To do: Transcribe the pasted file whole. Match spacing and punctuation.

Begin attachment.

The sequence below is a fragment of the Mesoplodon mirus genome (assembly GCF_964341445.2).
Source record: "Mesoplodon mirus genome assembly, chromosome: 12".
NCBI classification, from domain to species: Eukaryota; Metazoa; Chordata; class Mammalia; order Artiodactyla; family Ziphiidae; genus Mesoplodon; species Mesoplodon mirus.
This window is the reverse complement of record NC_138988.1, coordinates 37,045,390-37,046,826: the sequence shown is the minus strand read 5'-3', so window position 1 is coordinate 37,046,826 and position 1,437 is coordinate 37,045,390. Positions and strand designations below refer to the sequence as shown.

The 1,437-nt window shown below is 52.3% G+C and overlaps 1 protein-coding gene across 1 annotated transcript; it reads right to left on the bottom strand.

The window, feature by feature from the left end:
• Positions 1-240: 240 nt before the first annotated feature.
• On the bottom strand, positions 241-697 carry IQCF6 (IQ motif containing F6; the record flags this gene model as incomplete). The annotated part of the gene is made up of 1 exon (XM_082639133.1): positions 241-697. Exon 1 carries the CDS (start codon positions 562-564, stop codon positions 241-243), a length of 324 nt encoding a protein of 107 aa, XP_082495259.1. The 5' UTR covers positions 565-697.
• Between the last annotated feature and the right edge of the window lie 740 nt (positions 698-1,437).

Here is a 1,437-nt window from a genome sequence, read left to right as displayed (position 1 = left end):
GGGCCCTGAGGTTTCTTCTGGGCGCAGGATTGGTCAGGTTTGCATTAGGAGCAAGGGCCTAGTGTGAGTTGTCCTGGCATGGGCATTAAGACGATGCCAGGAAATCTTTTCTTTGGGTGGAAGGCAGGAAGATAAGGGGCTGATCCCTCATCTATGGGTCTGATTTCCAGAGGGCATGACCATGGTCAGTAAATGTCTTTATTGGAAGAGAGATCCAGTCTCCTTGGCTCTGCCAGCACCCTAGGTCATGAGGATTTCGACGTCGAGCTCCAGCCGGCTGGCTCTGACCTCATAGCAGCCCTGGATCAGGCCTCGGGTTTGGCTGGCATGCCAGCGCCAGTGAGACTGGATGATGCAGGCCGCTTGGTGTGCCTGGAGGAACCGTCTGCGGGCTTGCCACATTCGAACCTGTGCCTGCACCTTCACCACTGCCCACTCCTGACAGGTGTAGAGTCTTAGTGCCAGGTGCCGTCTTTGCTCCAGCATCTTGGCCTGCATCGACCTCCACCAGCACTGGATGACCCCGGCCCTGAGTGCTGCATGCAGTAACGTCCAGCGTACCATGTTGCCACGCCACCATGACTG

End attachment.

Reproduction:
The sequence below is a fragment of the Mesoplodon mirus genome (assembly GCF_964341445.2).
Source record: "Mesoplodon mirus genome assembly, chromosome: 12".
NCBI classification, from domain to species: Eukaryota; Metazoa; Chordata; class Mammalia; order Artiodactyla; family Ziphiidae; genus Mesoplodon; species Mesoplodon mirus.
This window is the reverse complement of record NC_138988.1, coordinates 37,045,390-37,046,826: the sequence shown is the minus strand read 5'-3', so window position 1 is coordinate 37,046,826 and position 1,437 is coordinate 37,045,390. Positions and strand designations below refer to the sequence as shown.

The 1,437-nt window shown below is 52.3% G+C and overlaps 1 protein-coding gene across 1 annotated transcript; it reads right to left on the bottom strand.

The window, feature by feature from the left end:
• Positions 1-240: 240 nt before the first annotated feature.
• On the bottom strand, positions 241-697 carry IQCF6 (IQ motif containing F6; the record flags this gene model as incomplete). The annotated part of the gene is made up of 1 exon (XM_082639133.1): positions 241-697. Exon 1 carries the CDS (start codon positions 562-564, stop codon positions 241-243), a length of 324 nt encoding a protein of 107 aa, XP_082495259.1. The 5' UTR covers positions 565-697.
• Between the last annotated feature and the right edge of the window lie 740 nt (positions 698-1,437).

Here is a 1,437-nt window from a genome sequence, read left to right as displayed (position 1 = left end):
GGGCCCTGAGGTTTCTTCTGGGCGCAGGATTGGTCAGGTTTGCATTAGGAGCAAGGGCCTAGTGTGAGTTGTCCTGGCATGGGCATTAAGACGATGCCAGGAAATCTTTTCTTTGGGTGGAAGGCAGGAAGATAAGGGGCTGATCCCTCATCTATGGGTCTGATTTCCAGAGGGCATGACCATGGTCAGTAAATGTCTTTATTGGAAGAGAGATCCAGTCTCCTTGGCTCTGCCAGCACCCTAGGTCATGAGGATTTCGACGTCGAGCTCCAGCCGGCTGGCTCTGACCTCATAGCAGCCCTGGATCAGGCCTCGGGTTTGGCTGGCATGCCAGCGCCAGTGAGACTGGATGATGCAGGCCGCTTGGTGTGCCTGGAGGAACCGTCTGCGGGCTTGCCACATTCGAACCTGTGCCTGCACCTTCACCACTGCCCACTCCTGACAGGTGTAGAGTCTTAGTGCCAGGTGCCGTCTTTGCTCCAGCATCTTGGCCTGCATCGACCTCCACCAGCACTGGATGACCCCGGCCCTGAGTGCTGCATGCAGTAACGTCCAGCGTACCATGTTGCCACGCCACCATGACTG